Social Security Disability Benefits for Disabled Adult Children
If you became disabled as a child or when you were very young, you may not have the work history to qualify for Social Security Disability Insurance (SSDI) on your own. SSDI provides monthly disability benefits when you cannot work, and there are special, relaxed work requirements if you are under age 26.
Additionally, the Social Security Administration makes it possible for some applicants to receive SSDI benefits based on their parent’s work record.
If you qualify as a Disabled Adult Child (DAC), you could receive a significantly higher benefit amount over the course of your life by qualifying for DAC benefits instead of Supplemental Security Income (SSI).
At Marasco & Nesselbush, our attorneys have dedicated their careers to helping those who are disabled get the maximum benefits they need and deserve. We can help you determine how to maximize your Social Security Disability income, and we can put together a strong application for you to give you the best chance of getting the benefits you deserve.
Call or contact us online today to learn more. The initial consultation is always free, and our firm does not charge any legal fees unless we successfully obtain benefits for you.
About Social Security Disability Benefits for Disabled Adult Children
SSDI provides disability income if you have earned a sufficient number of work credits and you are disabled. The average monthly SSDI benefit as of 2014 is $1,146 and the maximum monthly benefit is $2,642. The amount received is based on how much you earned (and how much tax you paid into the system) while you were working.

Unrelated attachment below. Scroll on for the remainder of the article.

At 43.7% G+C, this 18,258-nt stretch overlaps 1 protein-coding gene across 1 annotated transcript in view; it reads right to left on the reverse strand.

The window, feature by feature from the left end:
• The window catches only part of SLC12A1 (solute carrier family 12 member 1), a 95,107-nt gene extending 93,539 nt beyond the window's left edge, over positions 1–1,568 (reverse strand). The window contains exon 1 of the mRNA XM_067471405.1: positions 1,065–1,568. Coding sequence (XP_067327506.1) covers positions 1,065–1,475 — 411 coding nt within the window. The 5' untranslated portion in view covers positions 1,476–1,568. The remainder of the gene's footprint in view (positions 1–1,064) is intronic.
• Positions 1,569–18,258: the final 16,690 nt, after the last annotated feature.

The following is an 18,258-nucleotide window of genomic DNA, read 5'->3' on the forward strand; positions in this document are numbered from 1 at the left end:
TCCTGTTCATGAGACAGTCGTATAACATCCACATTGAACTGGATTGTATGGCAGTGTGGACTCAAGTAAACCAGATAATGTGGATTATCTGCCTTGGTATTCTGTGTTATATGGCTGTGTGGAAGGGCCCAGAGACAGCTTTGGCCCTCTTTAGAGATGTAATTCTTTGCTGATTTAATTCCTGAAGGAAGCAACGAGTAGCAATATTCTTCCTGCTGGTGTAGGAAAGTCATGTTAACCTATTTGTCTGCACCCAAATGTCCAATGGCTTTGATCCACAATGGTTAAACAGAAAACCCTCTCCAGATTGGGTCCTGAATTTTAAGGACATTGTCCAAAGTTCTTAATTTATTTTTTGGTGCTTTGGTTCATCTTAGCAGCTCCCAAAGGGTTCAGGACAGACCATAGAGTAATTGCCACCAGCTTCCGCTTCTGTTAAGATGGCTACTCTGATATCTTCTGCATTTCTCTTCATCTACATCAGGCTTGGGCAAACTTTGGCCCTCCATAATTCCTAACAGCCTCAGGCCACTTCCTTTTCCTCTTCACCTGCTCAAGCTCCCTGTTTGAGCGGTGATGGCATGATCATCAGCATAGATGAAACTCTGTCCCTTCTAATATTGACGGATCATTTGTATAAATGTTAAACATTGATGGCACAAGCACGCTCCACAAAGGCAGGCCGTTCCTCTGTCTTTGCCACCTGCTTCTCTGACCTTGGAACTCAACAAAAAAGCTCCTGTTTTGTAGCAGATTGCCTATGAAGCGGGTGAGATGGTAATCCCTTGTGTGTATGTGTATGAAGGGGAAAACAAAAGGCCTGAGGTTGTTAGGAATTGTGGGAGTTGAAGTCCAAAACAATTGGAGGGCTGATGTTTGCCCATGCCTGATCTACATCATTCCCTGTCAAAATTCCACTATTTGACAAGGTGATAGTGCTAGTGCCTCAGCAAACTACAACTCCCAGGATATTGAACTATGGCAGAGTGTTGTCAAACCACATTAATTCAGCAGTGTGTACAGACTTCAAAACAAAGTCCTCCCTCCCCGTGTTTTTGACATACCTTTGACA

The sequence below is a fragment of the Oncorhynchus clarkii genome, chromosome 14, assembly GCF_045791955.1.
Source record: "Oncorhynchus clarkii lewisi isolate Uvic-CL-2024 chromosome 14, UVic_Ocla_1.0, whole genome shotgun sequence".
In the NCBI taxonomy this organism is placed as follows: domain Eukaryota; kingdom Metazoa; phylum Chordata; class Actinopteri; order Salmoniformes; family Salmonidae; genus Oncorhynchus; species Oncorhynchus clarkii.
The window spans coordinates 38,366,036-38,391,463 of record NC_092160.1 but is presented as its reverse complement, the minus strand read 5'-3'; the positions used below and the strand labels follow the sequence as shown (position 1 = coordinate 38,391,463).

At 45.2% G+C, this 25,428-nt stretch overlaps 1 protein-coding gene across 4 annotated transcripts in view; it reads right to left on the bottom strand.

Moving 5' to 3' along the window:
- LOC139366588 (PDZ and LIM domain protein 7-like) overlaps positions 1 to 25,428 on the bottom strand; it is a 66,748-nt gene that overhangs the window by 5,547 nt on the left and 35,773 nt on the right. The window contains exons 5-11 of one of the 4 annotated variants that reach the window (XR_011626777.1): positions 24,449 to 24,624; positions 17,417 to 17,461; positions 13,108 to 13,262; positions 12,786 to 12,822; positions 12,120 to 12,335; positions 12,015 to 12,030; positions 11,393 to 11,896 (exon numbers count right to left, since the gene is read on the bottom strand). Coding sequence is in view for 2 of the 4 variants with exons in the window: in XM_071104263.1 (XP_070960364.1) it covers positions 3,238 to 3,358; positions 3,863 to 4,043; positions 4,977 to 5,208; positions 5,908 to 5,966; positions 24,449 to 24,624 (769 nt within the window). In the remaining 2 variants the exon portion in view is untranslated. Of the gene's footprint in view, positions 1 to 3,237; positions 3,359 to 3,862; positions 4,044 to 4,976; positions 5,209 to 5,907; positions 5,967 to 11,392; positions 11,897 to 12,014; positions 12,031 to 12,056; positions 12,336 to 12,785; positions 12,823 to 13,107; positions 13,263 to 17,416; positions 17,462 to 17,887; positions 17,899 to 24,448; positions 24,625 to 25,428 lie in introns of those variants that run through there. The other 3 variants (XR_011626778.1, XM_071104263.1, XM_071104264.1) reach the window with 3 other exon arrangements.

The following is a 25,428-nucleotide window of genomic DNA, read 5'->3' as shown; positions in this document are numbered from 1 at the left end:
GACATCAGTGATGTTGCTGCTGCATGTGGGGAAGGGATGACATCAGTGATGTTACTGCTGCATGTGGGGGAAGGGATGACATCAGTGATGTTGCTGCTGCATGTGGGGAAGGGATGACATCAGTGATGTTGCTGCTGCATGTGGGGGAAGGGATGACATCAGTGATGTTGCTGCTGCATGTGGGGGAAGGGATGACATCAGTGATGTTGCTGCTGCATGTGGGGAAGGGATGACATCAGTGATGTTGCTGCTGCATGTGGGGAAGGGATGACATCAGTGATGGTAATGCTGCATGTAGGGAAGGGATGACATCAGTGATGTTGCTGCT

Someone who becomes disabled when he or she is very young usually does not get a chance to work enough to qualify for SSDI benefits based on his or her own work record. So the options are DAC benefits (if you qualify) or SSI. Supplemental Security Income (SSI) provides a maximum benefit of just $721 per month as of 2014 – much less than what’s available through DAC benefits.
Because of the significant difference between SSDI and SSI, children who qualify for DAC benefits based on their parents’ work history could receive hundreds of thousands of dollars in extra income over the course of their lives.
Once a child turns 18, he or she may be eligible for SSDI based on his or her parent’s work record if he or she is considered a Disabled Adult Child. To be considered an “Adult Child,” the applicant must:
- Be over the age of 18 and must have been considered “disabled” before the age of 22.
- Currently meet the definition of “disabled.”
The Social Security Administration has a very narrow definition of what it means to be disabled. The condition or medical problem that you must have to qualify for benefits needs to be listed in the Listing of Impairments, which is also called the “Blue Book.”
Each listed condition has specific symptoms that must accompany it. There is a list of conditions for adults (found in Part A of the Blue Book) that are different from those for children (found in Part B of the Blue Book). If you do not meet a Listing, you must prove that your condition is medically equivalent to those in the Blue Book.
Our Lawyers Help Social Security Disability Claimants Recover Full Benefits
If you or your child became disabled before age 22, it is imperative to determine if Disabled Adult Child benefits are available. Marasco & Nesselbush can help. We can review your circumstances and assist you in deciding what benefits you are eligible for and how to maximize your monthly disability income.
Our firm is the premier Social Security Disability law firm in Rhode Island because we have focused our knowledge and legal skills on helping the disabled for more than two decades. We will be there for you every step of the way, from deciding how to apply for benefits to getting medical evidence, putting together a strong application and dealing with appeals. We don’t charge you for legal services unless we get benefits for you.
Call or contact us online today to speak to an SSD attorney on our legal team. We will be happy to help, and we won’t give up until you receive benefits, or until we have exhausted all possible theories of appeal.